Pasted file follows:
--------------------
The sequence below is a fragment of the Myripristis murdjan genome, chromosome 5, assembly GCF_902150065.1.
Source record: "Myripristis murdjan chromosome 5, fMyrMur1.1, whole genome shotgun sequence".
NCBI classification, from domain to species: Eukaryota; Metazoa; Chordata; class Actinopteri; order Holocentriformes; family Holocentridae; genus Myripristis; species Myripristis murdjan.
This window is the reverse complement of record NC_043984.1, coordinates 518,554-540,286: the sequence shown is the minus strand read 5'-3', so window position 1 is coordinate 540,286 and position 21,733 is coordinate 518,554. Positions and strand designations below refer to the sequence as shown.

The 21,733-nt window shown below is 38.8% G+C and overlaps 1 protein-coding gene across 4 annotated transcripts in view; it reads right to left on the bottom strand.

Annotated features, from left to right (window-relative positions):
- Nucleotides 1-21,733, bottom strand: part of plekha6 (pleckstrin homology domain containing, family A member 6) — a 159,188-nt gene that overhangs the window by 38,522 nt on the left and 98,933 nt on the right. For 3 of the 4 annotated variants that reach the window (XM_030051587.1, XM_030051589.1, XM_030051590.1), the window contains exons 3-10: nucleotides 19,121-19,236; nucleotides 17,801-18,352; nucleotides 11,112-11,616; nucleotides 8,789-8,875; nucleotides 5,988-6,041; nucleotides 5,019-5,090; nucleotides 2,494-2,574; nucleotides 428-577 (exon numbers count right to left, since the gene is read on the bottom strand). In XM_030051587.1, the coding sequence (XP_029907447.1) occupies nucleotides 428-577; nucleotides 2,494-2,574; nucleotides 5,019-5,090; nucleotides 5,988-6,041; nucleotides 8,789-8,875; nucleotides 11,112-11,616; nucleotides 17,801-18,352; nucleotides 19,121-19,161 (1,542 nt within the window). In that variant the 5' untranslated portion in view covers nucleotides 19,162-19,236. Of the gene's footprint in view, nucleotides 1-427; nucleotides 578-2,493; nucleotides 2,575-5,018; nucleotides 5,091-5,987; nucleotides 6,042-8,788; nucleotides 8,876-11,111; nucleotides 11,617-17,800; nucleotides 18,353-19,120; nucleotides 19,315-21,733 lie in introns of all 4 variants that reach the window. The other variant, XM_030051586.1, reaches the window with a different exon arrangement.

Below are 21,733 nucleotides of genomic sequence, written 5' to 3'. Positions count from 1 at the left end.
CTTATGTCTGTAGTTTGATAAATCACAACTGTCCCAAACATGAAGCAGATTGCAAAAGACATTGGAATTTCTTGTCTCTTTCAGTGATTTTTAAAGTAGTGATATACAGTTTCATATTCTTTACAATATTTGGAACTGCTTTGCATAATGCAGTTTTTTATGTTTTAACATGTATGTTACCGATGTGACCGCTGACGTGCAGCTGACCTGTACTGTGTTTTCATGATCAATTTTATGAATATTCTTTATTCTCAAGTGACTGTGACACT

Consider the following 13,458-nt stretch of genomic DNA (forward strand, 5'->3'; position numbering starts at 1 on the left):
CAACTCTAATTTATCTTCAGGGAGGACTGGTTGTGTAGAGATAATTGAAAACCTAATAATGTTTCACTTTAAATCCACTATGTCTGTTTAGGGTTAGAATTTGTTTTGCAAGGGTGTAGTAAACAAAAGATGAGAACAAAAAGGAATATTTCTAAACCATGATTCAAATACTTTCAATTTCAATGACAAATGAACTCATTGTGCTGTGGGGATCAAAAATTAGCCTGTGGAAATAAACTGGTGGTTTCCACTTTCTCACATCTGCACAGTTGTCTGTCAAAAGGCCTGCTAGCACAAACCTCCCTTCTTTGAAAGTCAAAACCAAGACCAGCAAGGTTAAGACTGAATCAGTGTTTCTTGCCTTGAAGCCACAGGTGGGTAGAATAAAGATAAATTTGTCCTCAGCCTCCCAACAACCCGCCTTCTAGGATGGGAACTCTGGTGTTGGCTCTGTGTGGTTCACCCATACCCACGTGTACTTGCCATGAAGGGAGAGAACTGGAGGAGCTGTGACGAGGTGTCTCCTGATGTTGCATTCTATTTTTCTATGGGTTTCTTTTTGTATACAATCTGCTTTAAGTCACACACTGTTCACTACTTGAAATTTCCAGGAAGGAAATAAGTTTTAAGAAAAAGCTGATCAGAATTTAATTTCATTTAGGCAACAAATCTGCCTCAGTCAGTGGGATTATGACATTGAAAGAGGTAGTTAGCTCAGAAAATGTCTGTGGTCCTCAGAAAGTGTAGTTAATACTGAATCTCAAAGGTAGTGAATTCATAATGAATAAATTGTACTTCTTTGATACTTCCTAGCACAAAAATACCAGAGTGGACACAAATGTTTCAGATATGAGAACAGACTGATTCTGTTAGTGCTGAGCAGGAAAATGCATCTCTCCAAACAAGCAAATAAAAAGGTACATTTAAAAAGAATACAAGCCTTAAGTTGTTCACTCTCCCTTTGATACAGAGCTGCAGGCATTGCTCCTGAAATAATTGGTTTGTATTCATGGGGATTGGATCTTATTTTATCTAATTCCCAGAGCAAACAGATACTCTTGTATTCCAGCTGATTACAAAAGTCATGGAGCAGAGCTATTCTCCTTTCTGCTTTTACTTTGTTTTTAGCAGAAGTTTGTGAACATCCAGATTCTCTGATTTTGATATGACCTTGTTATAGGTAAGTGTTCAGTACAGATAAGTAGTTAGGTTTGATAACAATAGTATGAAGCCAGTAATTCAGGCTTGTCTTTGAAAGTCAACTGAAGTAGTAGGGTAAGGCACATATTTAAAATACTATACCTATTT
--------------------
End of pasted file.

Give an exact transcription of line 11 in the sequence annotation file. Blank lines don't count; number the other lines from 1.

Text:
CAACTCTAATTTATCTTCAGGGAGGACTGGTTGTGTAGAGATAATTGAAAACCTAATAATGTTTCACTTTAAATCCACTATGTCTGTTTAGGGTTAGAATTTGTTTTGCAAGGGTGTAGTAAACAAAAGATGAGAACAAAAAGGAATATTTCTAAACCATGATTCAAATACTTTCAATTTCAATGACAAATGAACTCATTGTGCTGTGGGGATCAAAAATTAGCCTGTGGAAATAAACTGGTGGTTTCCACTTTCTCACATCTGCACAGTTGTCTGTCAAAAGGCCTGCTAGCACAAACCTCCCTTCTTTGAAAGTCAAAACCAAGACCAGCAAGGTTAAGACTGAATCAGTGTTTCTTGCCTTGAAGCCACAGGTGGGTAGAATAAAGATAAATTTGTCCTCAGCCTCCCAACAACCCGCCTTCTAGGATGGGAACTCTGGTGTTGGCTCTGTGTGGTTCACCCATACCCACGTGTACTTGCCATGAAGGGAGAGAACTGGAGGAGCTGTGACGAGGTGTCTCCTGATGTTGCATTCTATTTTTCTATGGGTTTCTTTTTGTATACAATCTGCTTTAAGTCACACACTGTTCACTACTTGAAATTTCCAGGAAGGAAATAAGTTTTAAGAAAAAGCTGATCAGAATTTAATTTCATTTAGGCAACAAATCTGCCTCAGTCAGTGGGATTATGACATTGAAAGAGGTAGTTAGCTCAGAAAATGTCTGTGGTCCTCAGAAAGTGTAGTTAATACTGAATCTCAAAGGTAGTGAATTCATAATGAATAAATTGTACTTCTTTGATACTTCCTAGCACAAAAATACCAGAGTGGACACAAATGTTTCAGATATGAGAACAGACTGATTCTGTTAGTGCTGAGCAGGAAAATGCATCTCTCCAAACAAGCAAATAAAAAGGTACATTTAAAAAGAATACAAGCCTTAAGTTGTTCACTCTCCCTTTGATACAGAGCTGCAGGCATTGCTCCTGAAATAATTGGTTTGTATTCATGGGGATTGGATCTTATTTTATCTAATTCCCAGAGCAAACAGATACTCTTGTATTCCAGCTGATTACAAAAGTCATGGAGCAGAGCTATTCTCCTTTCTGCTTTTACTTTGTTTTTAGCAGAAGTTTGTGAACATCCAGATTCTCTGATTTTGATATGACCTTGTTATAGGTAAGTGTTCAGTACAGATAAGTAGTTAGGTTTGATAACAATAGTATGAAGCCAGTAATTCAGGCTTGTCTTTGAAAGTCAACTGAAGTAGTAGGGTAAGGCACATATTTAAAATACTATACCTATTT